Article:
Atlanta, Ga. – Oct. 9, 2008 : The U.S. Environmental Protection Agency (EPA) today announced a settlement with Wal-Mart to resolve alleged violations of the Clean Air Act (CAA), which prohibits the sale or distribution in interstate commerce of non-essential products containing substances commonly known as Ozone Depleting Substances (ODS). According to the terms of the settlement, Wal-Mart will pay a total civil penalty of $199,000. Wal-Mart has taken action to investigate the causes of the violation, to come into compliance, and to ensure that the violation does not recur.
An EPA investigation of a variety of party string products being sold in the United States by various retailers revealed that some of these aerosol products and pressurized dispensers contained ODS as part of their propellant. In November 2005 and January 2006, EPA investigators purchased cans of the party string product “Glow-in-the-Dark Looney String” from a Wal-Mart store, and had the contents analyzed by an EPA laboratory. Analytical results showed that the products contained R22, a banned ODS, as part of the propellant.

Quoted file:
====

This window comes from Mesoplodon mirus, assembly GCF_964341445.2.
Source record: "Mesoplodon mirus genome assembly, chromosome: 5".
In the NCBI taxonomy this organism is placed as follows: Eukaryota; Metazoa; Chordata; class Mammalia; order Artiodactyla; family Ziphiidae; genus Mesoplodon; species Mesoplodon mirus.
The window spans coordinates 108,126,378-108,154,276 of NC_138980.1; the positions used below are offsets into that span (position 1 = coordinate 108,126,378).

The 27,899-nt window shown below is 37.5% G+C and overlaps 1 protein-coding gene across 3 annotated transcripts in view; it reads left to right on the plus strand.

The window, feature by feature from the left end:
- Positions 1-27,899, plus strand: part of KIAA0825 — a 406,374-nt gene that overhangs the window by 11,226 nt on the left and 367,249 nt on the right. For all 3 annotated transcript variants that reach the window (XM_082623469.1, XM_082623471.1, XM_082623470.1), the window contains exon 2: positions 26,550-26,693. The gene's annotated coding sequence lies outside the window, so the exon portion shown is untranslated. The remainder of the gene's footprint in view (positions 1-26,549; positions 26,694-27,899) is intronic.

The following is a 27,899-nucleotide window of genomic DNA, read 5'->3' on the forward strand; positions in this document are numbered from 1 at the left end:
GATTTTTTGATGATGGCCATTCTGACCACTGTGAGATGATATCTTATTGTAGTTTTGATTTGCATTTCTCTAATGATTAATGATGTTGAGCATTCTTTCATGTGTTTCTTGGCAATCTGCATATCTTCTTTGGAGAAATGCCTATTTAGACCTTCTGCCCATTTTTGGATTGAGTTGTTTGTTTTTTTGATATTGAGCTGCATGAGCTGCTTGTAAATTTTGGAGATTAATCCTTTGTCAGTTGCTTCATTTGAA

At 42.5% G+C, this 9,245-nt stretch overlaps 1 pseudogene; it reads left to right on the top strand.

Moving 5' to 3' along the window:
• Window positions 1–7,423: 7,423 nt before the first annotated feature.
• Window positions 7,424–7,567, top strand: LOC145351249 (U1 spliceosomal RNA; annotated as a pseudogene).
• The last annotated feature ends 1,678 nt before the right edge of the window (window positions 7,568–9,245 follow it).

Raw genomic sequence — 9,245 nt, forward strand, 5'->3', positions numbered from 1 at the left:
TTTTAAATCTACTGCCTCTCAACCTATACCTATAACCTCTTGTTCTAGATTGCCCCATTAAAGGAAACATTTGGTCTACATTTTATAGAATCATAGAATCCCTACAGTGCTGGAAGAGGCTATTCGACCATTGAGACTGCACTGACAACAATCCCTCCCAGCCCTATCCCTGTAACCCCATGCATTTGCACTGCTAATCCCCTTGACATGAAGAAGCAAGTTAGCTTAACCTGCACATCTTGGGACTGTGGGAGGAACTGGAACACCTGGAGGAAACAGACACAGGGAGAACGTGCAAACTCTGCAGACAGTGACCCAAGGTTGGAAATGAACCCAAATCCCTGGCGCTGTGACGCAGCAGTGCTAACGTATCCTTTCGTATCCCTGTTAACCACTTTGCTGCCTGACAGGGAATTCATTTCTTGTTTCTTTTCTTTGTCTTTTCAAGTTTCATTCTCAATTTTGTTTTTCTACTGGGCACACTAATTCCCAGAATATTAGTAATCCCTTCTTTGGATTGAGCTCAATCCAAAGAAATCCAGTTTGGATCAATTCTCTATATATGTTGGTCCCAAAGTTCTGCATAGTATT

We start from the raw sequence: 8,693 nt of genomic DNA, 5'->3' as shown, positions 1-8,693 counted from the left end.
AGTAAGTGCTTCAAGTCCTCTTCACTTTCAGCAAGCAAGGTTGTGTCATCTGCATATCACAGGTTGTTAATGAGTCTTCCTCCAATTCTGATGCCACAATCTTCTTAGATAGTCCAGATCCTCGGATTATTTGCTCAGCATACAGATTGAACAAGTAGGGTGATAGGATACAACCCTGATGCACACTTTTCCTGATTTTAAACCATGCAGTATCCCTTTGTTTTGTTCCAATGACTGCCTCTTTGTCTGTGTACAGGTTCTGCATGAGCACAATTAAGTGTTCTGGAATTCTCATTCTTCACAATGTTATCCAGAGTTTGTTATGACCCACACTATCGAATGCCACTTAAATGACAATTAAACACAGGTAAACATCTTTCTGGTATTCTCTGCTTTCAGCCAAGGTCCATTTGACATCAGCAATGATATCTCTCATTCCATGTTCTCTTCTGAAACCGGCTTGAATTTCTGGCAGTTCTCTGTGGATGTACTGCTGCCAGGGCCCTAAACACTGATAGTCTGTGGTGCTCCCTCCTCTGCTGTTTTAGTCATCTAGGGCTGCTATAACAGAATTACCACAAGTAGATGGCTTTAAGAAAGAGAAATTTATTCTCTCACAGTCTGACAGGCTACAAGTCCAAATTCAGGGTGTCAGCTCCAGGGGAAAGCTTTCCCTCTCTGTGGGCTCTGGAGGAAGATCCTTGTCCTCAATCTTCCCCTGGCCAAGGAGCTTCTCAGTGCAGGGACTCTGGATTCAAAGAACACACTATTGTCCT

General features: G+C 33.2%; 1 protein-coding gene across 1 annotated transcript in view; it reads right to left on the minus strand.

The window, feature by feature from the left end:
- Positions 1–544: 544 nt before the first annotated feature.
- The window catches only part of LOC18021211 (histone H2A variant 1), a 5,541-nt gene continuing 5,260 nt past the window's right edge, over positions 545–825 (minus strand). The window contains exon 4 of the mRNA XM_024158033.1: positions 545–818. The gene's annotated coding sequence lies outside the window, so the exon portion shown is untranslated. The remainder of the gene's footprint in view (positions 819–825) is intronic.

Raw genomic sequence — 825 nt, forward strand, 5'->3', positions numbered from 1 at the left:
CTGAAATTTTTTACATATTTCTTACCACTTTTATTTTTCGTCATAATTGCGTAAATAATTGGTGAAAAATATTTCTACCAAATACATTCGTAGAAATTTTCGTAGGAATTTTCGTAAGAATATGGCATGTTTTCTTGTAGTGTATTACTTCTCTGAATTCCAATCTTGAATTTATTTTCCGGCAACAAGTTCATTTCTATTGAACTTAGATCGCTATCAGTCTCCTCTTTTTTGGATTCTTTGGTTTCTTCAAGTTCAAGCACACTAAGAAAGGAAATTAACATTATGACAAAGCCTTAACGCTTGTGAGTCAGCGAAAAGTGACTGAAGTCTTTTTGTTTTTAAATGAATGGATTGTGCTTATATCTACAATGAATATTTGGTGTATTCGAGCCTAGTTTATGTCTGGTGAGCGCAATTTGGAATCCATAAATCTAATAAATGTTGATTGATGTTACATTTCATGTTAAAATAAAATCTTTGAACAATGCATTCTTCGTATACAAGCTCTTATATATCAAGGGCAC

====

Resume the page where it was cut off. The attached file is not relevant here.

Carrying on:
EPA’s Region 4 Air Enforcement Division was assigned to further investigate Wal-Mart’s purchase and sale of party string products that may have contained banned ODS. On January 30, 2007, EPA requested information and documentation related to the sale and distribution of any party string products that contained ODS from all Wal-Mart stores in the United States. In its response, Wal-Mart indicated that between approximately August 5, 2005, and January 6, 2007, it purchased approximately 474,874 cans of Halloween Glow String, including cans of “Glow-in-the-Dark Looney String” from a supplier in Taiwan and sold the cans at various stores in the United States. Wal-Mart’s distribution and sale of the party string product containing a banned ODS, was a violation of the CAA.
Certain types of refrigerants, such as hydrochlorofluorocarbons and chlorofluorocarbons (CFCs), contain ozone depleting substances that destroy the thin layer of ozone in the upper part of the atmosphere called the stratosphere. In addition, CFCs are potent greenhouses gases that contribute to climate change.